> When you return -1 in any event sub, not just in _Terminate, your window
> gets destroyed. Since you cannot exit the Dialog() loop other than
> there are but two ways to do it
But that is my problem. I return(-1) to Setup() but the window is not
terminated by _Terminate or OKbutton_Click. Why?
From an event handler...
* Returning 1 continues the "normal" action. For Terminate, this is to
destroy the Window IIRC.
* Returning 0 prevents the "normal" action from taking place.
* Returning -1 will exit the main loop.
So what happens in the usual Win32::GUI program is that -1 exits the main
loop, and then the _program_ terminates, cleaning up the windows as it
exits. That is probably why your windows stay there.
In fact I want to destroy the window after I gather the data (faults and all
:) and reconstruct the window with some error messaging stuff displayed. Or
can I ->Hide(), reconstruct and then ->Show()?
I don't think that's the best way of doing it. Why destroy the windows at all?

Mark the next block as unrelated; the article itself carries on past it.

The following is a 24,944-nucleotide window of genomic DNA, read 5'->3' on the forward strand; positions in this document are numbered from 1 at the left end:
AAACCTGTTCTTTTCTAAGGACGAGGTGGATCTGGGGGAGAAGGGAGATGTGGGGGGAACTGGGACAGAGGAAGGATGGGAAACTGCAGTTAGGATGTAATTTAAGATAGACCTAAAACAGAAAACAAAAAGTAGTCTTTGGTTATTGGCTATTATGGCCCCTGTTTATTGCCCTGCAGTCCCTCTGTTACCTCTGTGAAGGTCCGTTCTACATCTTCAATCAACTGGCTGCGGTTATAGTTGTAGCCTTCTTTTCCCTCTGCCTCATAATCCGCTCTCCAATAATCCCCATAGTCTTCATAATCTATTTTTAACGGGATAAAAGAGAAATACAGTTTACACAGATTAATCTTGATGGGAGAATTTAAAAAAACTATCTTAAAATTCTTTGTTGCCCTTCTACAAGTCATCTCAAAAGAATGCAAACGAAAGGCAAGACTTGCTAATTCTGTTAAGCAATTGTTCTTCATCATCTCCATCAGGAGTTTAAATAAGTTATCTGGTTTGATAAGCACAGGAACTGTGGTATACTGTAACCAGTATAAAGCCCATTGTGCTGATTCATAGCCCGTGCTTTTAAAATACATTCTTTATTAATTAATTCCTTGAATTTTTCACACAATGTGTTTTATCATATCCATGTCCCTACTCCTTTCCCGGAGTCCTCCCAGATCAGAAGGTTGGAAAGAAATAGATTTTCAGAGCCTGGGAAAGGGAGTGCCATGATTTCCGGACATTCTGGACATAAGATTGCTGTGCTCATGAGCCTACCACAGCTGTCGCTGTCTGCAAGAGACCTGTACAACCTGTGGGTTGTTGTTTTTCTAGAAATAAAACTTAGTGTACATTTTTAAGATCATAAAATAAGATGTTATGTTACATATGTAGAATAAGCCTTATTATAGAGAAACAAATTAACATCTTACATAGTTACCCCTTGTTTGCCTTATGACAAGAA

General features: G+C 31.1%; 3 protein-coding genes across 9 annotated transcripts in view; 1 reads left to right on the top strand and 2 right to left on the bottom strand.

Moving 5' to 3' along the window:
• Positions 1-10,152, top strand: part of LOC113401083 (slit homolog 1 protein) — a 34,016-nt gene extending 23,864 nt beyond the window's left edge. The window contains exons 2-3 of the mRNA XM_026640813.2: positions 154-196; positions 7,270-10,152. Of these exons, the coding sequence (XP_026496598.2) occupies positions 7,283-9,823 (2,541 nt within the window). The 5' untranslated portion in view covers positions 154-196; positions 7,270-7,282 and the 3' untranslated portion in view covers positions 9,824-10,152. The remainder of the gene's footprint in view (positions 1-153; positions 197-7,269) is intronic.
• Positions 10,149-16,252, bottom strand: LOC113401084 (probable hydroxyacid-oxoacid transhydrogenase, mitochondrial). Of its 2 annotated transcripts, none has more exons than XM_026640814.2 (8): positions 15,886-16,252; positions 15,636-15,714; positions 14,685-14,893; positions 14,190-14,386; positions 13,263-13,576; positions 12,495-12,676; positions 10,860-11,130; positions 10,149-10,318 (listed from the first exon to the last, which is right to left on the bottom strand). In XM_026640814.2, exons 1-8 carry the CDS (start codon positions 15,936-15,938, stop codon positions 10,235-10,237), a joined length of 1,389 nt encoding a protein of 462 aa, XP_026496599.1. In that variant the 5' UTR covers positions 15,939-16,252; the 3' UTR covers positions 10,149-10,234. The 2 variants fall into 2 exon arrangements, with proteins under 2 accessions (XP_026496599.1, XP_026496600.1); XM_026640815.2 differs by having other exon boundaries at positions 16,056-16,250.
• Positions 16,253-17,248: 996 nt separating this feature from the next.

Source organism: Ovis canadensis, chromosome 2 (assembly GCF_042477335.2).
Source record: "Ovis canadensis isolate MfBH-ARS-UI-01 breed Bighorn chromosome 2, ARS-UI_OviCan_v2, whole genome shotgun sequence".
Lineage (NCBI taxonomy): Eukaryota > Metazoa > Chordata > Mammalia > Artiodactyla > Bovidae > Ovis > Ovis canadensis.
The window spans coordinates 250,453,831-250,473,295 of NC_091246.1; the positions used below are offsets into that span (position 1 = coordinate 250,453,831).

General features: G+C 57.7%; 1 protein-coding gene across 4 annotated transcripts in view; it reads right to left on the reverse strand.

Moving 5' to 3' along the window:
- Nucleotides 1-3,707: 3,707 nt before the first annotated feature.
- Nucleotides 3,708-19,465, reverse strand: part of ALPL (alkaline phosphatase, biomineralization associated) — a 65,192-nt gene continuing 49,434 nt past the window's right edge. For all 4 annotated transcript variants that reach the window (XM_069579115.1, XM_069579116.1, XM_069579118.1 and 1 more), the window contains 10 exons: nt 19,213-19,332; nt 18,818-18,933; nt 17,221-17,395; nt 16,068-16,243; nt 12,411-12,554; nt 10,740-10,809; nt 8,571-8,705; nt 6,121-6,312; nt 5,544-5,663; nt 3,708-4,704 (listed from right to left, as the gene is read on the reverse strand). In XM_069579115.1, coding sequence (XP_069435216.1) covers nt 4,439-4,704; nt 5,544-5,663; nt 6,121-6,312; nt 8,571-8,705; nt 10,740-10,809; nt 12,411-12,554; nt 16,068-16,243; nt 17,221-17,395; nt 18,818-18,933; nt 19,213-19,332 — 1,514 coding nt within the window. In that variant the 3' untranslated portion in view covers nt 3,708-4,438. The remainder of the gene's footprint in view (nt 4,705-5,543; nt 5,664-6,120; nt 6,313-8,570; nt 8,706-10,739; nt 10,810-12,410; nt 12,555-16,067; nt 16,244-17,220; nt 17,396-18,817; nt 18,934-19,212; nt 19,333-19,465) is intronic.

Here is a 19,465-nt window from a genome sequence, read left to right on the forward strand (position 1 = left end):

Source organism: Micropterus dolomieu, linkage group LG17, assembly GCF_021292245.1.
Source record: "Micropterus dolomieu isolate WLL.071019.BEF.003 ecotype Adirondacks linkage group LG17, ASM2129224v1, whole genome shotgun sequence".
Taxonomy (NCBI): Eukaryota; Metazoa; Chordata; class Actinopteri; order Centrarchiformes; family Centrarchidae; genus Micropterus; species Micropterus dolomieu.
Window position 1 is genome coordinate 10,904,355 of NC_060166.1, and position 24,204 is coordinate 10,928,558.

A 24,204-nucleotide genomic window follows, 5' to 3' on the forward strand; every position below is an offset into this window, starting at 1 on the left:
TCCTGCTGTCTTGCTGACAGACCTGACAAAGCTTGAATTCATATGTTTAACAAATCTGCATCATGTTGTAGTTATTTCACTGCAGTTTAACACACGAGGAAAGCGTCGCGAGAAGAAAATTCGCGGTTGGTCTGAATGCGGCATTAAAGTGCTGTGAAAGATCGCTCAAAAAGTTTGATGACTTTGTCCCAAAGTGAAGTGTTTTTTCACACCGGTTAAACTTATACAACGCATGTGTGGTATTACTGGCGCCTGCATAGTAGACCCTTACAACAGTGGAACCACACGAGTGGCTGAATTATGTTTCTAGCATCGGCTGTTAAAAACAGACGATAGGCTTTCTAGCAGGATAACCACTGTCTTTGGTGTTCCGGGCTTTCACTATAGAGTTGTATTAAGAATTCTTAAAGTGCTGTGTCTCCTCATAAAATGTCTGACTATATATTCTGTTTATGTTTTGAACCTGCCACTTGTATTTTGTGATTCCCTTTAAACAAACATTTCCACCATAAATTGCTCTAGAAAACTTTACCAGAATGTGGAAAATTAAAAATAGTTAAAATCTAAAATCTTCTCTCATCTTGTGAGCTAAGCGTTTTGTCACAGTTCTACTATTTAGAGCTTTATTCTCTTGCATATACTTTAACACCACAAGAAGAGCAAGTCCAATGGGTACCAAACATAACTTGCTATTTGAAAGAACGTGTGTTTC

What you want to do--after the Ok or Cancel is pressed--is to Hide() the
window, validate the input, and then Show() the same window with some added
error messages. Note that the values the user wrote a minute ago is still
there in the controls. Which is what the user wants, so this is a Good
Init window (clear error msg label)
Do stuff with entered values if Ok was pressed.
win_Terminate and cancel_Click
return -1 to exit main loop
If values ok
set status flag = ok, and save entered values
put error message in label
return 0 (or 1, it may not matter at all)
A cool thing would be to put the error message label at the bottom of the
Dialog window, and if/when it needs to be displayed, you enlarge the window
to make it visible (once). (Make sure it's entirely visible within the
screen/desktop window, either by placing it in the middle of the screen, or
by checking the coords.) Example of program that does this: PGP Disk (when
you enter the wrong password).
Another cool thing would be to put the error message/hint just beside the
affected input control, and highlight/SetFocus to the first offending input
control, to make it easy for the user to a) see what's wrong, and b) change
the input. You can see this in many well designed web forms.
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Johan Lindström Sourcerer @ Boss Casinos johanl@...
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